2 Top Artificial Intelligence (AI) Stocks to Buy Following Nvidia’s Blockbuster Earnings

Nvidia's results lifted these semiconductor stocks.

Nvidia’s results lifted these semiconductor stocks.

Artificial intelligence (AI) pioneer Nvidia delivered an outstanding quarterly report that crushed Wall Street’s expectations, sending shares of the chipmaker soaring as it became clear that AI is going to remain a big growth driver for the company. However, Nvidia wasn’t the only semiconductor stock that benefited from its impressive showing.

Shares of Advanced Micro Devices (AMD 0.09%) and Taiwan Semiconductor Manufacturing (TSM -1.25%), popularly known as TSMC, also enjoyed a bounce following Nvidia’s report. Let’s see why that was the case and check why it could be worth buying these two names right away.

1. Taiwan Semiconductor Manufacturing

TSMC stock jumped more than 3% after Nvidia released its earnings. That wasn’t surprising since Nvidia relies on TSMC’s foundries to churn out its AI chips. Nvidia is a fabless semiconductor company, which means that it only designs chips; the manufacturing is done by foundries such as TSMC.

Nvidia is gradually becoming one of TSMC’s top customers. Though TSMC doesn’t reveal details of its business with individual customers, Nvidia reportedly produced 11% of its top line last year, according to financial analyst Dan Nystedt (via Tom’s Hardware). There is a good chance that Nvidia is set to contribute more significantly to TSMC’s top line for a few simple reasons.

Nvidia management pointed out on the company’s latest earnings conference call that it has brought its next-generation Blackwell chips into full production already. The company will continue to ramp up the production of its new chips in the fiscal third quarter. According to third-party estimates, Nvidia could ship 420,000 units of its GB200 Blackwell Superchip, which contains two of the company’s latest generation B200 AI graphics processing units (GPUs).

Even better, Nvidia is expected to ship between 1.5 million and 2 million GB200 Superchips next year, which should pave the way for terrific growth at TSMC. The initial production ramp-up of Nvidia’s new chips seems to be driving solid growth for TSMC already, as its revenue for April shot up nearly 60% year over year, an acceleration over the 34% growth it had in March.

More importantly, TSMC is increasing its production capacity aggressively to meet the booming demand for Nvidia’s chips. The company recently announced that it is set to increase its advanced chip packaging capacity — formally known as chip-on-wafer-on-substrate (CoWoS) — at an annual rate of 60% through 2026, at least. This rapid improvement will allow TSMC to produce more AI chips for Nvidia, which explains why analysts have been raising their revenue growth expectations.

TSM Revenue Estimates for Current Fiscal Year Chart

TSM revenue estimates for current fiscal year; data by YCharts.

With TSMC currently trading at 29 times trailing earnings as compared to the U.S. technology sector’s average of 42, investors are getting a good deal on this AI stock, which they should consider grabbing with both hands before it flies higher.

2. Advanced Micro Devices

Nvidia is the dominant force in AI chips with an estimated market share of more than 90%. As a result, the company has left little for peers such as AMD, which are still struggling to gain a foothold in this lucrative market.

For instance, Nvidia’s data center business generated $22.6 billion in revenue thanks to the robust demand for its AI GPUs, an increase of 427% year over year.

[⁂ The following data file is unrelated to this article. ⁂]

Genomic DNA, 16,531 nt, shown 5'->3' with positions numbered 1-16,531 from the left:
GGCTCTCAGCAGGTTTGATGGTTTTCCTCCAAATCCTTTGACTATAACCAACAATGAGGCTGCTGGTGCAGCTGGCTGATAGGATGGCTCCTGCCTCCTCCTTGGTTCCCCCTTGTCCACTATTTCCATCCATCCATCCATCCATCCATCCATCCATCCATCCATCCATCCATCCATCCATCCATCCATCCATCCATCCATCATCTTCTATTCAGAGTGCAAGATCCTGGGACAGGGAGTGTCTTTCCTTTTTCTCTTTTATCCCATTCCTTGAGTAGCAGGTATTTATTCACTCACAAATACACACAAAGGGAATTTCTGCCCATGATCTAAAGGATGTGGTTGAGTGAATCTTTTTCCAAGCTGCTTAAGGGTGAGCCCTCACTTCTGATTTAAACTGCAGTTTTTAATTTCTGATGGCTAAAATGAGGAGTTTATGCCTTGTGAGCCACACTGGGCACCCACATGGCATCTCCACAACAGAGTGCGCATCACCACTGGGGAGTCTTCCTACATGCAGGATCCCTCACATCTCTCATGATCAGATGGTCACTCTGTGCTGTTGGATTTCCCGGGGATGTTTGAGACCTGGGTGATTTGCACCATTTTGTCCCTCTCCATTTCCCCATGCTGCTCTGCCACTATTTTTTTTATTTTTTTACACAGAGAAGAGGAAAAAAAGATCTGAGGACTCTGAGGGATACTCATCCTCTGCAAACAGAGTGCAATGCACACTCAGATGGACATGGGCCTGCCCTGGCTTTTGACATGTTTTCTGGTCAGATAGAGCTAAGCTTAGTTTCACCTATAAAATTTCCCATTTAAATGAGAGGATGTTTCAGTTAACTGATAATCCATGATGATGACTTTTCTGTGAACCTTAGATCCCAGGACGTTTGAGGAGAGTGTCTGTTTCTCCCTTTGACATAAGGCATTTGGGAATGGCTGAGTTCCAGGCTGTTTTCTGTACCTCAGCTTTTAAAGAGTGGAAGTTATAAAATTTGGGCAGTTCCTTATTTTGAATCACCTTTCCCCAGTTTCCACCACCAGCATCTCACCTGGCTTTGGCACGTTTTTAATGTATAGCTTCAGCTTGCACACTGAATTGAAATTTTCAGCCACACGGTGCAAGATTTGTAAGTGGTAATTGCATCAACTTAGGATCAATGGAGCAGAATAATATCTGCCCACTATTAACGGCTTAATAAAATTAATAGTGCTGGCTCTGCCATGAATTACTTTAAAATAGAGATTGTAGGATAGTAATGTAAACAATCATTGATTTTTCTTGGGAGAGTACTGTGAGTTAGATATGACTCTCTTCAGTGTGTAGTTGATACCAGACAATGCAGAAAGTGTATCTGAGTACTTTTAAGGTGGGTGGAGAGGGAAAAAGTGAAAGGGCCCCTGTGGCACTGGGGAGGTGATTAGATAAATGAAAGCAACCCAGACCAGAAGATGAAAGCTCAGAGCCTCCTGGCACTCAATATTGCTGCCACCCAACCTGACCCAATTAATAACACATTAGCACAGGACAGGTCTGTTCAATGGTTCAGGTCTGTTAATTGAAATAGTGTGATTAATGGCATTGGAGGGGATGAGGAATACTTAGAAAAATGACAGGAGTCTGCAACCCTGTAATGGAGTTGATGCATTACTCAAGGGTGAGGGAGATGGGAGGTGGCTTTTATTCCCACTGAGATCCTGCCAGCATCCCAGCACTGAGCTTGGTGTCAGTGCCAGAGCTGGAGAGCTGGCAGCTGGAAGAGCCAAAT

AMD, on the other hand, is forecasting just $4 billion in revenue from AI GPUs for 2024. That pales in comparison to the revenue Nvidia generated in just a single quarter, but don’t be surprised to see AMD finishing the year with stronger AI revenue than what is currently expected. That’s because just like Nvidia, even AMD is a key customer for TSMC — reportedly accounting for 7% of TSMC’s top line in 2023.

So the Taiwanese foundry’s capacity expansion is likely to lift AMD’s AI chip sales as well, especially considering that the demand for its AI GPUs is strengthening, as CEO Lisa Su pointed out on the company’s April earnings conference call.

According to the Taiwan-based Economic Daily News, Nvidia and AMD have fully booked TSMC’s advanced packaging capacity for 2024 and 2025. AMD should be able to procure and sell more AI chips from TSMC as the latter aggressively lifts its production capacity. Throw in added catalysts such as the growing demand for AI-enabled personal computers and server CPUs, and it isn’t surprising to see why AMD’s growth is expected to remain healthy over the next couple of years.

AMD Revenue Estimates for Current Fiscal Year Chart

AMD revenue estimates for current fiscal year; data by YCharts.

Even better, analysts are expecting AMD’s earnings to increase at an annual rate of 33% for the next five years. And it could deliver stronger growth if it manages to capture a bigger share of the AI chip market.

Analyst Harsh Kumar of Piper Sandler points out that AMD has historically played second fiddle to Nvidia in markets such as PC graphics cards, with a share of 20% to 30%.

A similar share in AI chips could be a big deal for AMD in the long run considering that this space is expected to generate $384 billion in 2032, growing at an annual rate of 38%, which is why it might be a good idea to buy this tech stock before it goes on an AI-fueled rally.

Harsh Chauhan has no position in any of the stocks mentioned. The Motley Fool has positions in and recommends Advanced Micro Devices, Nvidia, and Taiwan Semiconductor Manufacturing. The Motley Fool has a disclosure policy.

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